The establishment of the UK FTAC, and the research upon which it was based, can be considered something of a watershed moment in that it brought a focus on mental illness back into threat assessment practice, and it illustrated the overlap between public figure threat assessment and the field of stalking, so enabling insights in terms of motivation, classification, and formalized means of assessing threat to be brought across from stalking research.8 Threat assessment and management as a construct and a paradigm had seen a resurgence in interest from the 1980s onwards after a century of neglect.9 This included the development of a threat assessment service in 1986 for Congress in the United States,10 (which over time increasingly came to resemble the approach taken in the UK FTAC) and the establishment of the LAPD threat management unit in 1990 following the killing of Rebecca Schaeffer by an obsessive fan Robert Bardo in 199011,12 and the subsequent introduction of antistalking legislation in California. However, research in the US into harassment, threats, and violence towards public figures had either failed to report findings about mental illness or had failed to interpret them. Dietz and Martell considered threatening and otherwise inappropriate communications to Congress in a lengthy report to the Department of Justice in 1989,13,14 but did not include their mental illness findings in their subsequent published account.11 The Exceptional Case Study Project in 1997 conducted for the United States Secret Service further expanded the knowledge base in the United States in this area,15 but there was a delay in recognizing the significance of mental illness in this population.16 Its authors looked at 83 cases, of which 45% were assassinations and 54% “near lethal approaches.” They found that 61% of the individuals concerned had a history of psychiatric problems, 43% of delusional ideas, and 10% of violent command hallucinations. Nevertheless, the conclusion of the authors was that mental illness was not of particular importance. This is despite the fact that, if one takes the figure for delusional ideas as representing the prevalence of psychosis in the sample and compares it with the point prevalence of psychosis in the general population of around 0.4%,17 the study cases were 110 times more likely to have a psychotic disorder. Suggestions as to why the mental illness factor was played down are various:18 it may be that mental illness was thought to be a politically unacceptable form of exculpation, that there was confusion between the (medically meaningless) concept of legal insanity and the presence of psychotic illness, or simply that the constellation of psychiatric services in the USA was not such that psychiatric care seemed a relevant management option. As regards the legal test of insanity in many Anglo-Saxon jurisdictions, it is relevant to note that its roots lie in criteria set out by the UK’s Law Lords in 1843, in the wake of the case of Daniel McNaughton, their specific aim being to demedicalize and recriminalize attacks on public figures by psychotic individuals.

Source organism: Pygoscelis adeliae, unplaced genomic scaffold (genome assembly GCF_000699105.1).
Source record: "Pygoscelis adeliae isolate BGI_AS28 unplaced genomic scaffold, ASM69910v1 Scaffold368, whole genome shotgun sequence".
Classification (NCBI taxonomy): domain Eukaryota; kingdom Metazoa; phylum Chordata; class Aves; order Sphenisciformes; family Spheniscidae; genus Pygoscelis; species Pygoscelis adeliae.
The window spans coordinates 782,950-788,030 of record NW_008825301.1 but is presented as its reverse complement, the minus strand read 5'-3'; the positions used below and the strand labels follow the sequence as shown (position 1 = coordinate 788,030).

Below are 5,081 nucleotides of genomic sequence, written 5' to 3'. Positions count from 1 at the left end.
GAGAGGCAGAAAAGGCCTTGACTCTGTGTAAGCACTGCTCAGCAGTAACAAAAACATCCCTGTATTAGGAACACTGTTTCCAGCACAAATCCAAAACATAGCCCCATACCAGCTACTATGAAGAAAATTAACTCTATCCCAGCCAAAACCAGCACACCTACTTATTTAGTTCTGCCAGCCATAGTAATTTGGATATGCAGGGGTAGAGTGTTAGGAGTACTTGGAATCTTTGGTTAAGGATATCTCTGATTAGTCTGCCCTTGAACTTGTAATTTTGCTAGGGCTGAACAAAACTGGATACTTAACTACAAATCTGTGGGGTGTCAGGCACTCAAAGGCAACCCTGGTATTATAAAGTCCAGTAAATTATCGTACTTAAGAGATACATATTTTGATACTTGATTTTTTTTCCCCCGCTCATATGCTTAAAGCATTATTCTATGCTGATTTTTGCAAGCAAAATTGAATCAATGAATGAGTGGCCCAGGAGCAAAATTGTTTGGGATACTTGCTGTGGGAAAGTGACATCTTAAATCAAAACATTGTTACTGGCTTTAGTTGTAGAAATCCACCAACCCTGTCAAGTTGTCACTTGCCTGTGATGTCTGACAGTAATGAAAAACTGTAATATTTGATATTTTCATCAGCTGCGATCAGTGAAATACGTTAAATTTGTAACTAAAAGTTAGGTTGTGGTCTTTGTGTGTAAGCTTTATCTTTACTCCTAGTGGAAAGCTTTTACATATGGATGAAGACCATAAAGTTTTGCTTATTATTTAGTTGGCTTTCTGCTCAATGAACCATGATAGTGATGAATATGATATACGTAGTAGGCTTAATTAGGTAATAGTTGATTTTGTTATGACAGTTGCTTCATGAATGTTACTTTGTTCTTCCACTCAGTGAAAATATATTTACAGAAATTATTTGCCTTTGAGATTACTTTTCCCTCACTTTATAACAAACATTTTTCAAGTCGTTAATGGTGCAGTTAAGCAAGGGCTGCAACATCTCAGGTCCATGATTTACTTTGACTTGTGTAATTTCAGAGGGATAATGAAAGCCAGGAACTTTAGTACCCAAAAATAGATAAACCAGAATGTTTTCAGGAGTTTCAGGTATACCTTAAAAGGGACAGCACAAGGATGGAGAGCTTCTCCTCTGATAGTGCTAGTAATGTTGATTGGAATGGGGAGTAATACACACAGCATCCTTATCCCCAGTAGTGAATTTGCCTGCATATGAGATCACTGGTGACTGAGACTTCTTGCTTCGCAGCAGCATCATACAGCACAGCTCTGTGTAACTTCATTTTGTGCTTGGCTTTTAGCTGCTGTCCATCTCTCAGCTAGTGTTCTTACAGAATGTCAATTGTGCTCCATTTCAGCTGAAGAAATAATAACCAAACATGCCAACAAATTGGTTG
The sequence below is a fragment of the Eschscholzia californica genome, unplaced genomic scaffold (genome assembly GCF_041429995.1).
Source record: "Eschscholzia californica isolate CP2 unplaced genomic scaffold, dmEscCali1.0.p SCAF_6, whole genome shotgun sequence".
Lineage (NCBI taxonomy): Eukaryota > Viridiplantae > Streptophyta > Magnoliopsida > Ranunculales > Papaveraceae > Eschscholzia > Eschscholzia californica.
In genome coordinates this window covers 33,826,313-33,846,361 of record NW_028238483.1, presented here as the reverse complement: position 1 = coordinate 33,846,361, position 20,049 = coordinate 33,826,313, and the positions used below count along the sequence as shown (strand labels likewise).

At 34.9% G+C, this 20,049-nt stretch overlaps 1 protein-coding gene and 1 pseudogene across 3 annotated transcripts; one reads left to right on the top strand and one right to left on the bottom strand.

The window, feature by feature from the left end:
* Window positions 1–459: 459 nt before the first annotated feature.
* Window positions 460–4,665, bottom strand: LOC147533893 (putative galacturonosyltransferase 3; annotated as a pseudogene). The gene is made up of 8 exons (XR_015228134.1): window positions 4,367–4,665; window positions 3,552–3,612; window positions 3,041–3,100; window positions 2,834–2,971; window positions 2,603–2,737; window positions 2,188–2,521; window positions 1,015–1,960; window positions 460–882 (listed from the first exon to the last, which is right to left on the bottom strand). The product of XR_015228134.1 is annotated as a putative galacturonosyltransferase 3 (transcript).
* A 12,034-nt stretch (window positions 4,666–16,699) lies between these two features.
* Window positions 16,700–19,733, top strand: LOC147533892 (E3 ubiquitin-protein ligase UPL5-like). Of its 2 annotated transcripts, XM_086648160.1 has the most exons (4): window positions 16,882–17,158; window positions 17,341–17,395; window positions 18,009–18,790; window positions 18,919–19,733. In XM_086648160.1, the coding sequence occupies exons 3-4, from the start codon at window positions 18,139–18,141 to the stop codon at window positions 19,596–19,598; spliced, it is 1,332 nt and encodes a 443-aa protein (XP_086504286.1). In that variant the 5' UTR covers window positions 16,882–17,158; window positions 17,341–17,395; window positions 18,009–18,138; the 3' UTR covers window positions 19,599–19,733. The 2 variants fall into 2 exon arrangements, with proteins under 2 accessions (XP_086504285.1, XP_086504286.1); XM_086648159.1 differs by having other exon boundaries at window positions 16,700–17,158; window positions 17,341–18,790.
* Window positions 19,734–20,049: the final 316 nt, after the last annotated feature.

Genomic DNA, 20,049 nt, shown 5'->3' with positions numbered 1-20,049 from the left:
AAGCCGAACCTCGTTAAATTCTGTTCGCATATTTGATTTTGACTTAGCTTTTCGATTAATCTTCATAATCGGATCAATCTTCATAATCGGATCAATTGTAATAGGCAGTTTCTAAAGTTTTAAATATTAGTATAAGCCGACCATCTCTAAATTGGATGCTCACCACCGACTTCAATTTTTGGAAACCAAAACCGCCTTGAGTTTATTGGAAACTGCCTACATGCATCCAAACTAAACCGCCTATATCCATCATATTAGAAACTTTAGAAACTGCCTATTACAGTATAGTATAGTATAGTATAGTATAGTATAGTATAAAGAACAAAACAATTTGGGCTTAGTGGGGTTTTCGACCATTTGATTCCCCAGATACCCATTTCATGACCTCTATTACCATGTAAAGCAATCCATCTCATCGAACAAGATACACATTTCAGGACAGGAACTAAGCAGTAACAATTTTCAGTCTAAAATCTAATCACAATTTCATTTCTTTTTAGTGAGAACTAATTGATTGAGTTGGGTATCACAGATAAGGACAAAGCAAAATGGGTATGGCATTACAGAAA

Dietz and Martell,19 in reconsidering their 1989 findings 21 years later, contended that their omission of their mental illness findings in their published paper was for national security reasons. They then put forward the contention that: “Every instance of an attack on a public figure in the United States for which adequate information has been made publicly available has been the work of a mentally disorder person who issued one or more pre-attack signals in the form of inappropriate letters, visits or statements” (p. 344). This is along the lines of the conclusions of the Fixated Research Group’s study of attacks on European politicians20 which found that death and serious injury were significantly associated with psychosis, the presence of delusions, loner status, and the absence of a political motive. Similar results were obtained in a subsequent and partially overlapping study of violence towards German politicians21 and also in the Fixated Research Group’s study of historical attacks upon the British royal family.22 However, such conclusions are not new, and it appears characteristic of research in this field that insufficient attention is paid to publications from previous centuries or to those not in the English language. None of the recent US researchers had gone back to the ground-breaking work of Laschi23 or the 1890 “exceptional case series” by Régis24 which had described and classified public figure attacks and identified the central role of mental illness.18 The problem of fixated individuals, it is evident, is common across recent centuries and across different countries within the Western world.